Nine in the morning outside Combinado del Este, the largest prison in Cuba. Dozens of families are gathered to listen to an stern guard shouting out the names of the prisoners. Immediately, they order us down a narrow stretch to the sentry box where they search our bags and run a metal detector over our bodies. They also inspect the sacks of food the families have been filling for weeks with crackers, sugar, powdered soft drinks, cigarettes and powdered milk. They are the result of the unselfish efforts of the families who deprive themselves of these foods to bring them to the prisoners.
One woman cries because the guard won’t let her bring in the ripe mangoes she brought for her son. People hang along the fence around the entrance without any protection, all those not allowed to enter. There is a bag with a mobile phone, a young woman’s wallet, some deodorant that the official says could be made into moonshine within those walls. Me, they search the magazines I carry, give a pull on the zipper of my jacket, and run their fingers through my hair. Ahead of me there is someone trying to bring in a cake for a birthday that surely happened months ago. A young man grips his pants because they won’t allow his belt inside. It would appear we are plunging into hell and–in some ways–it’s true.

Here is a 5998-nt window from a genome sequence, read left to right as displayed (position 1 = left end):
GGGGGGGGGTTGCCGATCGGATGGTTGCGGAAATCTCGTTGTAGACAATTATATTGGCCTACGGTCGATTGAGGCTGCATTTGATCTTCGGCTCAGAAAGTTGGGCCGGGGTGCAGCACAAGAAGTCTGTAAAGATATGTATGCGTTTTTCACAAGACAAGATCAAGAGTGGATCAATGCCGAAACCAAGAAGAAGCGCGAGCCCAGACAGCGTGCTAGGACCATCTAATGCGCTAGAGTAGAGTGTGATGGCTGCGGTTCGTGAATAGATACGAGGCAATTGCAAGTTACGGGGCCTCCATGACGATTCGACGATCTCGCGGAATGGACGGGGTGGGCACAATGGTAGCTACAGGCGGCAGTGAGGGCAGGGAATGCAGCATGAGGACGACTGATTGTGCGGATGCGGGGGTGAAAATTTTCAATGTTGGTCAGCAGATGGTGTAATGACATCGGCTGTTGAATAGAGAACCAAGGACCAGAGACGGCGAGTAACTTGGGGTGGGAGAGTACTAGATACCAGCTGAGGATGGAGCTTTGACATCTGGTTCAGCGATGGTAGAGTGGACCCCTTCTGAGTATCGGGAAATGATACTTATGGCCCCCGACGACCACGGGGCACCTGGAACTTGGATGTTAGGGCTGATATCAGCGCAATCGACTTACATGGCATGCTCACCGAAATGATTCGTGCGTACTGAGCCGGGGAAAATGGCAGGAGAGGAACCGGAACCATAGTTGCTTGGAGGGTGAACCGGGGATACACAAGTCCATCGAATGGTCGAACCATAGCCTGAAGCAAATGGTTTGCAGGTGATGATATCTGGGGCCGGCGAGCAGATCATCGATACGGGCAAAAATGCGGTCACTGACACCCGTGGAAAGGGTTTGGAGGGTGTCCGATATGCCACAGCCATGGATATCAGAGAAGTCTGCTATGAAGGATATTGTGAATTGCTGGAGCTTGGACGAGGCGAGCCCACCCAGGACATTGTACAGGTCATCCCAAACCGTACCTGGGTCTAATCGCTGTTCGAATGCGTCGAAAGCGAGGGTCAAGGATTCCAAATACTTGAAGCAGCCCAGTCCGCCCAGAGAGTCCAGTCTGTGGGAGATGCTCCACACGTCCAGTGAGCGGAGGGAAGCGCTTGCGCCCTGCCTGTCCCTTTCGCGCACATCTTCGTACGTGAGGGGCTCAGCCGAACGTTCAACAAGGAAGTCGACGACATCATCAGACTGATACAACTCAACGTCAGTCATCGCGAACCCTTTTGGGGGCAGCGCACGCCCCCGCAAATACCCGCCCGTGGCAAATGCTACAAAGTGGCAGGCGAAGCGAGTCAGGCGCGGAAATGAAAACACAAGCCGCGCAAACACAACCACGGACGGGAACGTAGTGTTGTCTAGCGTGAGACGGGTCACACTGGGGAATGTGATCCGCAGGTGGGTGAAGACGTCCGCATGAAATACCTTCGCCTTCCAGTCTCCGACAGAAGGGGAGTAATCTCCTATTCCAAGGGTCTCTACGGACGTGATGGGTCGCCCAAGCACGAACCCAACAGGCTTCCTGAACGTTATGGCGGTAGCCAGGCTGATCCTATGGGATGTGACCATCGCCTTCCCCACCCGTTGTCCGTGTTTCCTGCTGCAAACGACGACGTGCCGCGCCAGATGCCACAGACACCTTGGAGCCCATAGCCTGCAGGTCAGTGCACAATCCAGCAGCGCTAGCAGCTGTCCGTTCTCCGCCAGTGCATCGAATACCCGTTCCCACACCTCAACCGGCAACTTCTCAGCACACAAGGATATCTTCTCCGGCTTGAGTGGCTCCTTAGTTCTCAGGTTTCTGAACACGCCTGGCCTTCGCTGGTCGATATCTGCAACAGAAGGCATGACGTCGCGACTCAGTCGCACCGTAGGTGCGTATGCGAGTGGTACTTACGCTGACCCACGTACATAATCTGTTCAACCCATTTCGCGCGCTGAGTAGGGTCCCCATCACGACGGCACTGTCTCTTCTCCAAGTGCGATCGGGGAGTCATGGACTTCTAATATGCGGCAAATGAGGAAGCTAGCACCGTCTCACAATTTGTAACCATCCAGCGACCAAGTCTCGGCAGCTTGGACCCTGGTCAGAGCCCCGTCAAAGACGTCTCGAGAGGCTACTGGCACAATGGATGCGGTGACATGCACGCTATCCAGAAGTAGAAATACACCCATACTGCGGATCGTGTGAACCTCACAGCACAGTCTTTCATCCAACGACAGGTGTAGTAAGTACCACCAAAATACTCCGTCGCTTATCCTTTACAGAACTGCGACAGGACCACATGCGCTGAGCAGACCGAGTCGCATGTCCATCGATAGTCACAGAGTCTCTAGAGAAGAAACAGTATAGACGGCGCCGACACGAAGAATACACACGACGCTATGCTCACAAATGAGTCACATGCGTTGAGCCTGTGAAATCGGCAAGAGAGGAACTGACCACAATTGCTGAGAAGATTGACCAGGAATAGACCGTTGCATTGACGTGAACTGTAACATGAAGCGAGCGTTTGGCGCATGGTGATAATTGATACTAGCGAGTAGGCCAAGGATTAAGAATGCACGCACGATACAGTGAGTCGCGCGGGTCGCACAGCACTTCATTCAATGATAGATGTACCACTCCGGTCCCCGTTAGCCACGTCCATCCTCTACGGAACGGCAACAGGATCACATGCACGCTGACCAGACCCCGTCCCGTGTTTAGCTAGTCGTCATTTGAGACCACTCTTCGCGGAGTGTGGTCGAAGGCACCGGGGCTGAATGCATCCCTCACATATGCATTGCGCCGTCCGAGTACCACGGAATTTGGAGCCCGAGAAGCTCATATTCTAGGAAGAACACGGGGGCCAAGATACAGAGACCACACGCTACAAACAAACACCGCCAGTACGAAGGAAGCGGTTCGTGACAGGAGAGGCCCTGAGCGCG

The place where we spend the visit smells of sweat, sweat and enclosure. The two Italian prisoners in front of me desperately put words one after the other. They have been arrested for the murder of a minor in Bayamo, but assure me that they hadn’t been on the Island on the days of the crime. They’ve spent more than a year in prison without trial and I try to reconstruct, journalistically, the course of the case. One of them Simone Pini, talks to me about police irregularities and and I agree to investigate. “I can’t do much,” I tell him, “nor do I have access to the investigation record, but I will find out.” I haven’t finished my sentence when a guard shouts my name through the bars of the room. And leads me to the other side of Combinado del Este. To the immaculate, air-conditioned and wood-paneled office where the Chief sits, located in a different part of the same horror. Meanwhile, a lieutenant colonel warns me that they will never ever let me enter this prison again. When I try to leave, I note that the door has a lock with four combinations. “So much fear…” I think to myself. They escort me to the exit and I see a line of family members for the next visit that starts at noon. They carry sacks scrawled with names, and someone groans because they won’t let him bring in a present. I discover in this moment that something sad has established itself in me, like the weight of the bars which, since then, I carry everywhere.